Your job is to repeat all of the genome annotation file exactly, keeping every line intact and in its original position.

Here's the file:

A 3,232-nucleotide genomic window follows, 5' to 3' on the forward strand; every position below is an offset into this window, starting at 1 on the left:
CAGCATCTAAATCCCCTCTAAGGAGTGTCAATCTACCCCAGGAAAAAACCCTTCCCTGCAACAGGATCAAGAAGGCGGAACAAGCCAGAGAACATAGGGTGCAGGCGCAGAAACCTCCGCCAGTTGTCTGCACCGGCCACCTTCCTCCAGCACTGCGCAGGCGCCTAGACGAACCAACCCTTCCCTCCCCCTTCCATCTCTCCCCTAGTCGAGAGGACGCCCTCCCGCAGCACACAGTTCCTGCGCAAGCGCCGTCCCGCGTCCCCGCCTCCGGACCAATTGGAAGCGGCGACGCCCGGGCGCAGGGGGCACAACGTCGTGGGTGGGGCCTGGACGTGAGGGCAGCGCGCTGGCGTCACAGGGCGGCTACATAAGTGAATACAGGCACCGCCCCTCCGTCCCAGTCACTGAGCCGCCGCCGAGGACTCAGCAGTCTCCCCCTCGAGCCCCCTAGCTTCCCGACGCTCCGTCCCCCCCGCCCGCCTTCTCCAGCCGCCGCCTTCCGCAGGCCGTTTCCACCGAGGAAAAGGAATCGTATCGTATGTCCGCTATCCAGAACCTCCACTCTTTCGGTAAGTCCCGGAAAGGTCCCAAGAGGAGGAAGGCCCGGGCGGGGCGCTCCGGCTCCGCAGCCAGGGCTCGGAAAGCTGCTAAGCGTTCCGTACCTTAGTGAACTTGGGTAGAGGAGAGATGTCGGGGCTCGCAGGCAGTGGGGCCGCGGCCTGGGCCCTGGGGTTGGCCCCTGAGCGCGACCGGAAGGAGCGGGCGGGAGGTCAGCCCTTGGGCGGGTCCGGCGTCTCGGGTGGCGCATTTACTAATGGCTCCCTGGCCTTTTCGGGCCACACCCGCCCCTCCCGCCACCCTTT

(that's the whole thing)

A 3,232-nucleotide genomic window follows, 5' to 3' on the forward strand; every position below is an offset into this window, starting at 1 on the left:
CAGCATCTAAATCCCCTCTAAGGAGTGTCAATCTACCCCAGGAAAAAACCCTTCCCTGCAACAGGATCAAGAAGGCGGAACAAGCCAGAGAACATAGGGTGCAGGCGCAGAAACCTCCGCCAGTTGTCTGCACCGGCCACCTTCCTCCAGCACTGCGCAGGCGCCTAGACGAACCAACCCTTCCCTCCCCCTTCCATCTCTCCCCTAGTCGAGAGGACGCCCTCCCGCAGCACACAGTTCCTGCGCAAGCGCCGTCCCGCGTCCCCGCCTCCGGACCAATTGGAAGCGGCGACGCCCGGGCGCAGGGGGCACAACGTCGTGGGTGGGGCCTGGACGTGAGGGCAGCGCGCTGGCGTCACAGGGCGGCTACATAAGTGAATACAGGCACCGCCCCTCCGTCCCAGTCACTGAGCCGCCGCCGAGGACTCAGCAGTCTCCCCCTCGAGCCCCCTAGCTTCCCGACGCTCCGTCCCCCCCGCCCGCCTTCTCCAGCCGCCGCCTTCCGCAGGCCGTTTCCACCGAGGAAAAGGAATCGTATCGTATGTCCGCTATCCAGAACCTCCACTCTTTCGGTAAGTCCCGGAAAGGTCCCAAGAGGAGGAAGGCCCGGGCGGGGCGCTCCGGCTCCGCAGCCAGGGCTCGGAAAGCTGCTAAGCGTTCCGTACCTTAGTGAACTTGGGTAGAGGAGAGATGTCGGGGCTCGCAGGCAGTGGGGCCGCGGCCTGGGCCCTGGGGTTGGCCCCTGAGCGCGACCGGAAGGAGCGGGCGGGAGGTCAGCCCTTGGGCGGGTCCGGCGTCTCGGGTGGCGCATTTACTAATGGCTCCCTGGCCTTTTCGGGCCACACCCGCCCCTCCCGCCACCCTTT